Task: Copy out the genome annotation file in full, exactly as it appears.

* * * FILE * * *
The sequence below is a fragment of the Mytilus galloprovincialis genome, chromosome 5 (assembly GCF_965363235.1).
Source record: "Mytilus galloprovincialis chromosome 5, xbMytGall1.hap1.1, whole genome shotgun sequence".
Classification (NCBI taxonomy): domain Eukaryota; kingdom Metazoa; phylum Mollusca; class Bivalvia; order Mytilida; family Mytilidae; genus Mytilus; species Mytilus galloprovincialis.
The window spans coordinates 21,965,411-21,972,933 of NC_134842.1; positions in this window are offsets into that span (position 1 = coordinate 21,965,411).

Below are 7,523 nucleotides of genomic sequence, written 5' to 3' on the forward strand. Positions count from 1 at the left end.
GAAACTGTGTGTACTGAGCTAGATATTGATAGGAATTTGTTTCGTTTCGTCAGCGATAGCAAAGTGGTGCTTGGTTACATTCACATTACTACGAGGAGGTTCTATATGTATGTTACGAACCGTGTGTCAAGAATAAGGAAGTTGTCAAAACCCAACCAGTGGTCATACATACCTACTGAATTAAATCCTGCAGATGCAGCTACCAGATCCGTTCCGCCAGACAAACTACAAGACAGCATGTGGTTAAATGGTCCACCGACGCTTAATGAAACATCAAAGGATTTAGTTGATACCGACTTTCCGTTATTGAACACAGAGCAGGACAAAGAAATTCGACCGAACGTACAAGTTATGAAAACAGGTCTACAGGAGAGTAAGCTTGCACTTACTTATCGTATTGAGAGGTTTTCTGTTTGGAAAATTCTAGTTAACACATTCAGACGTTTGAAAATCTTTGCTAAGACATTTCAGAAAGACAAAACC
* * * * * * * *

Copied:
The sequence below is a fragment of the Mytilus galloprovincialis genome, chromosome 5 (assembly GCF_965363235.1).
Source record: "Mytilus galloprovincialis chromosome 5, xbMytGall1.hap1.1, whole genome shotgun sequence".
Classification (NCBI taxonomy): domain Eukaryota; kingdom Metazoa; phylum Mollusca; class Bivalvia; order Mytilida; family Mytilidae; genus Mytilus; species Mytilus galloprovincialis.
The window spans coordinates 21,965,411-21,972,933 of NC_134842.1; positions in this window are offsets into that span (position 1 = coordinate 21,965,411).

Below are 7,523 nucleotides of genomic sequence, written 5' to 3' on the forward strand. Positions count from 1 at the left end.
GAAACTGTGTGTACTGAGCTAGATATTGATAGGAATTTGTTTCGTTTCGTCAGCGATAGCAAAGTGGTGCTTGGTTACATTCACATTACTACGAGGAGGTTCTATATGTATGTTACGAACCGTGTGTCAAGAATAAGGAAGTTGTCAAAACCCAACCAGTGGTCATACATACCTACTGAATTAAATCCTGCAGATGCAGCTACCAGATCCGTTCCGCCAGACAAACTACAAGACAGCATGTGGTTAAATGGTCCACCGACGCTTAATGAAACATCAAAGGATTTAGTTGATACCGACTTTCCGTTATTGAACACAGAGCAGGACAAAGAAATTCGACCGAACGTACAAGTTATGAAAACAGGTCTACAGGAGAGTAAGCTTGCACTTACTTATCGTATTGAGAGGTTTTCTGTTTGGAAAATTCTAGTTAACACATTCAGACGTTTGAAAATCTTTGCTAAGACATTTCAGAAAGACAAAACC